Confrontation has become a curse word in many circles. It’s like the bubonic plague of social interaction. We can try to avoid it but there isn’t a cure to keep us safe from it forever. What makes confrontation so unpleasant is that it’s typically a result of conflict. We can try to avoid it like kids playing hide and seek or we can learn to see the opportunity that comes from conflict.
The church often mistakes uniformity for unity. In efforts to be “like-minded” we try to make everyone exactly the same. You select the type of Christian you want and then just copy and paste to fill the seats. This is in part why we have denominations for every variation of belief under the sun. Sometimes we forget that being “like-minded” does not require us to be “hive-minded.” Diversity does not equal disunity. In fact diversity may be exactly what the church needs. Not just diversity in background or wardrobe but diversity in Biblical beliefs. (I’m not suggesting that churches ignore the teachings of Scripture. We should recognize that in a lot of cases there is more than one Biblical interpretation. Would it be so wrong to have a church filled with people who saw God in different ways? What if the diversity that we so often fight over is the very thing that prevents us from growing?
Proverbs 27:17 says, “Iron sharpens iron, and one man sharpens another.” How? Do you find yourself learning and growing from someone who thinks like you, believes like you, and agrees with you? God is good. We can all accept that. So in saying it you haven’t learned anything. You haven’t been challenged to grow. You haven’t been convicted in any way. Cheerleaders are great but apart from elementary spelling they don’t teach us much. What often drives us to open our minds and dive deeper into God’s Word is conflict. When someone questions our position, challenges our beliefs and offers alternatives with Biblical support we face one of two options. We can avoid the discomfort that comes from their challenge or we can consider their position and investigate for ourselves.
I remember when the concept of Reformed theology was first presented to me. It shook the foundation of everything I understood about God. It made me uncomfortable. It kept me up at night. As a result I spent more time studying God’s Word and poring over it again and again with more fervor and tenacity than I had in years, maybe ever. The challenge, the conflict, the questions demanded answering and drove me to seek greater understanding. It started off searching for ways to prove the person wrong. It became a hunger inside that could only be sated by dwelling on God’s Word. If that’s not iron sharpening iron, I don’t know what is.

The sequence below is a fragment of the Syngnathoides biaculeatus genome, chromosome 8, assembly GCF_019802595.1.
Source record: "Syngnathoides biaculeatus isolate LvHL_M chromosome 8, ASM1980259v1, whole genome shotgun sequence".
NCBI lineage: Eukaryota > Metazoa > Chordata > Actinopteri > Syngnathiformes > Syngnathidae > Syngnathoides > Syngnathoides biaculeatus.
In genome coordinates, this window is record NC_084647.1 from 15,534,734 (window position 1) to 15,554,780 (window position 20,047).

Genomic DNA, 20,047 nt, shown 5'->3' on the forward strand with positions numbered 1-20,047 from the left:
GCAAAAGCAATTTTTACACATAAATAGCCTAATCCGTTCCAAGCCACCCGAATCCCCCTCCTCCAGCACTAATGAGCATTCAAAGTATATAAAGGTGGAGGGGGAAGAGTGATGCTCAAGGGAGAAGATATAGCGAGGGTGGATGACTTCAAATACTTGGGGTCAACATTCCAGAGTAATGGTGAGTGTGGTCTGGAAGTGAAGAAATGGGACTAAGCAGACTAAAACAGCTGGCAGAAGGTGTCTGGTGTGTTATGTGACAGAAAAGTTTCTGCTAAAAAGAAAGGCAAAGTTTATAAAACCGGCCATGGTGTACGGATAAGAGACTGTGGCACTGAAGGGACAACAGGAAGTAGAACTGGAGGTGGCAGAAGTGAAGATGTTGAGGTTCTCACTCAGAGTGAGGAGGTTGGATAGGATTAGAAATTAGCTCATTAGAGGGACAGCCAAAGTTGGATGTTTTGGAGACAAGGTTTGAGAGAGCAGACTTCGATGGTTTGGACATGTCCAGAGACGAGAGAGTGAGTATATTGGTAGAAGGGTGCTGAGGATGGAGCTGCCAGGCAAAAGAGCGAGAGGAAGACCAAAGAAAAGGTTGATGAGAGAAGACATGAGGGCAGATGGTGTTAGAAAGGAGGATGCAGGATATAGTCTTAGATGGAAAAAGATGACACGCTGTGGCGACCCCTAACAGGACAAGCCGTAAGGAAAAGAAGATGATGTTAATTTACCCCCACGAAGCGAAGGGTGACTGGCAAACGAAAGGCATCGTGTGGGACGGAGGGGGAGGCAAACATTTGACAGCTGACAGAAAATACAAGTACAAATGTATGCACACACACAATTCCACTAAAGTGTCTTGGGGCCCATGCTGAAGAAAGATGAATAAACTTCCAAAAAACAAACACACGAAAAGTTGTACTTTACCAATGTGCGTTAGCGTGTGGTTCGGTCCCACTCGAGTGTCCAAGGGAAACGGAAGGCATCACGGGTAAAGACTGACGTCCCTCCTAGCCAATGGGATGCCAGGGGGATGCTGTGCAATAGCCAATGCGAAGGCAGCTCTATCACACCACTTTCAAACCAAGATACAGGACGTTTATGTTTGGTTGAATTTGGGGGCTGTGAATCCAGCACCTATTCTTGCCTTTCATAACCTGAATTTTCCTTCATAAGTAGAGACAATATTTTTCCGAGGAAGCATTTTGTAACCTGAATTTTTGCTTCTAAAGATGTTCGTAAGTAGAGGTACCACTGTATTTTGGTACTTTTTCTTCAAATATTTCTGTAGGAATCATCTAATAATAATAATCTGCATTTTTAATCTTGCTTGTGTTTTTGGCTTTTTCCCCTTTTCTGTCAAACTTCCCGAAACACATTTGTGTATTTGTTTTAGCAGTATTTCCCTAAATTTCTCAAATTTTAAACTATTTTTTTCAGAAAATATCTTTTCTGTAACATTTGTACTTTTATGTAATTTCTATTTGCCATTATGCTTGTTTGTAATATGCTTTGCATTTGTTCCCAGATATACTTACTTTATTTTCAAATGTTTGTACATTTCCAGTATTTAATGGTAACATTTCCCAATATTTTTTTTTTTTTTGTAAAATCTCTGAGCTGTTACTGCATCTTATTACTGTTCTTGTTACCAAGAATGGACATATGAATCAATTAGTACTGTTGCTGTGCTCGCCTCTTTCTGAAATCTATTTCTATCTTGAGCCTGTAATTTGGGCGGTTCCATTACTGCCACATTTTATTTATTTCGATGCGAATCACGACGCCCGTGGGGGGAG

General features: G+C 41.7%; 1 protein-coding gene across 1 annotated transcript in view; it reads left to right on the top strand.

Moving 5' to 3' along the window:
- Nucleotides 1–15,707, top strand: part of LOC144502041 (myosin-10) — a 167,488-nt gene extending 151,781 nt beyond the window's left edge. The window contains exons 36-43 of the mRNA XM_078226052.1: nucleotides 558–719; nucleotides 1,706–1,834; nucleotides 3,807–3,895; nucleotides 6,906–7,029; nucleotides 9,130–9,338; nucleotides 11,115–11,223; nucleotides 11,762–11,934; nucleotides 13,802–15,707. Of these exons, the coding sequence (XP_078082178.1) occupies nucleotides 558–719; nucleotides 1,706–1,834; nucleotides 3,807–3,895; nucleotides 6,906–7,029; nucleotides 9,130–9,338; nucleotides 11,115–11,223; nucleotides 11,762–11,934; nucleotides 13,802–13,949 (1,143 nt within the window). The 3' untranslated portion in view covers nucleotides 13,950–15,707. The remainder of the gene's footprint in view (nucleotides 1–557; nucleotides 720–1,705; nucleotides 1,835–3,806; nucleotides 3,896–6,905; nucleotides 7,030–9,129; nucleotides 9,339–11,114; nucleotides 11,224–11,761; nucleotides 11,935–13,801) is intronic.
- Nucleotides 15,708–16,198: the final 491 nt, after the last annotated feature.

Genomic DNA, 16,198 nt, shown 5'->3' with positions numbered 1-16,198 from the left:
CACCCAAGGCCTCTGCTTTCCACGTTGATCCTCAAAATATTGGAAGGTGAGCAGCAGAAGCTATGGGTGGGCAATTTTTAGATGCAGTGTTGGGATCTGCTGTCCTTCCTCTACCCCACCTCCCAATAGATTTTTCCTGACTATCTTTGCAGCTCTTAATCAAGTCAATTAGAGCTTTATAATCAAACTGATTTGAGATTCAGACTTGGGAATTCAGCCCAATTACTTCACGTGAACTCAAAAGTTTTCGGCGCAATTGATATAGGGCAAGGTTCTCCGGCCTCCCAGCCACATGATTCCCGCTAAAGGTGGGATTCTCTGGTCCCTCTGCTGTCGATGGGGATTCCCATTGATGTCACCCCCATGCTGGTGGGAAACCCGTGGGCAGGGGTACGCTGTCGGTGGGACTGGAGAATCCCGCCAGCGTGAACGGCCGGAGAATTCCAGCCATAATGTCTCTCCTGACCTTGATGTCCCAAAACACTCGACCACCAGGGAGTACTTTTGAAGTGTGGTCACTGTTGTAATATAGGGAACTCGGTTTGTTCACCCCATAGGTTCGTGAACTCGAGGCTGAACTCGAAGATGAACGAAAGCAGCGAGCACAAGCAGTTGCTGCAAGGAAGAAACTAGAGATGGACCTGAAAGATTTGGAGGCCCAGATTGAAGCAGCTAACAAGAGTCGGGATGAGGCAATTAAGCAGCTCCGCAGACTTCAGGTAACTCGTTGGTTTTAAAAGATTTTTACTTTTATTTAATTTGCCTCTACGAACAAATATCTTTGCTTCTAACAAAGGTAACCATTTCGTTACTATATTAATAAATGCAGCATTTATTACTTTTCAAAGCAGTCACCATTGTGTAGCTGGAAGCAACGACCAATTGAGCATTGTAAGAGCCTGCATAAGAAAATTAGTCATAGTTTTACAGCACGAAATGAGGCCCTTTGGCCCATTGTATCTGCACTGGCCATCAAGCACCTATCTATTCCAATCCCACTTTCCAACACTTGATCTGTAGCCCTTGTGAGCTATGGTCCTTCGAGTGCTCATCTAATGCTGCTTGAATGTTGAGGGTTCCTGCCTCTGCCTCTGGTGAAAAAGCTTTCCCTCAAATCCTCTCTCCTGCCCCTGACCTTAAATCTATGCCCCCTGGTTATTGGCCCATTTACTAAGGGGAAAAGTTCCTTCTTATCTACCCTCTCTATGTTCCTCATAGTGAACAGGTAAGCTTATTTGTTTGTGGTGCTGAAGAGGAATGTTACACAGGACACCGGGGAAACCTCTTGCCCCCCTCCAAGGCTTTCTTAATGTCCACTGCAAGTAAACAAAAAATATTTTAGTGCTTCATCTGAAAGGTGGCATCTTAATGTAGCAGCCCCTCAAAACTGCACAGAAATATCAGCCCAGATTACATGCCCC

Like it or not, we all have times where we become comfortable, even complacent in our faith. Surrounding ourselves with choirs of people who think and believe like we do doesn’t tear us from our complacency, it drives us to it. What if the challenge and conflict that comes from diversity is the very thing that grows us in our relationship with God?
Look at the disciples who followed Jesus. They were diverse. He had a zealot and a tax collector in the same group. These two would have naturally hated each other. Somehow, the mission of Jesus challenged them enough to put aside their differences and work together. Their diversity is what made them great. Dissimilarities create obstacles that challenge us to see things from different perspectives; they force us to defend our positions, and create a tension that motivates us to grow. It’s easy to get lost in the choir. Without the challenge of facing objections we have little motivation to continue growing.
The disciples had problems. They were a messed up group of dudes. Somehow, despite all their differences they became a dynamic team who turned the world upside down. What if God used them to change the world not despite their differences but because of them? Comfort desires growing old together. Community desires growing up together.
Consider this: God is smart. If God wanted us all to be the same, to think the same, believe the same, or act the same, wouldn’t He have just made us all the same? If God wanted us all to see theology in the same way, wouldn’t it make sense to be so clear that there was room for multiple interpretations? Perhaps the reason different theological positions exist is to encourage us to grow together. God is bigger than our conceptions of Him and He is that way deliberately.
I’m not promoting we turn church into a theological cage match. What I’m saying is that conflict isn’t always a bad thing. It can be if we allow the issue to damage the relationship. Conflict in itself is like a knife. It can destroy, cause pain, or be an invaluable tool. It all depends on how you use it. Division is bad. Disagreement can be good. The difference is that division treats the issue as more important than the person with whom you have the issue. Disagreement loves the person more than the problem.
Here’s the up side. When you have conflict, if you care enough to work through it and resolve the issue, what you will often find is greater intimacy. As people we sometimes put up walls to protect our hearts and keep others out. When someone cares enough about us to work through conflict they are proving to be more than just an acquaintance or a fickle friend. They’re proving they genuinely care about the relationship. Conflict allows us to prove the depth and durability of our love to other people in way that few things can.
Disagreements are opportunities for us to learn to love people more. It’s easy to love people like us. Learning to love people who are different, who are challenging, who disagree with us can be difficult. Loving people in conflict, through conflict grows us. A love that isn’t based on comfort but on will is a love that makes us a little more like Jesus. That, after all, is what life is all about.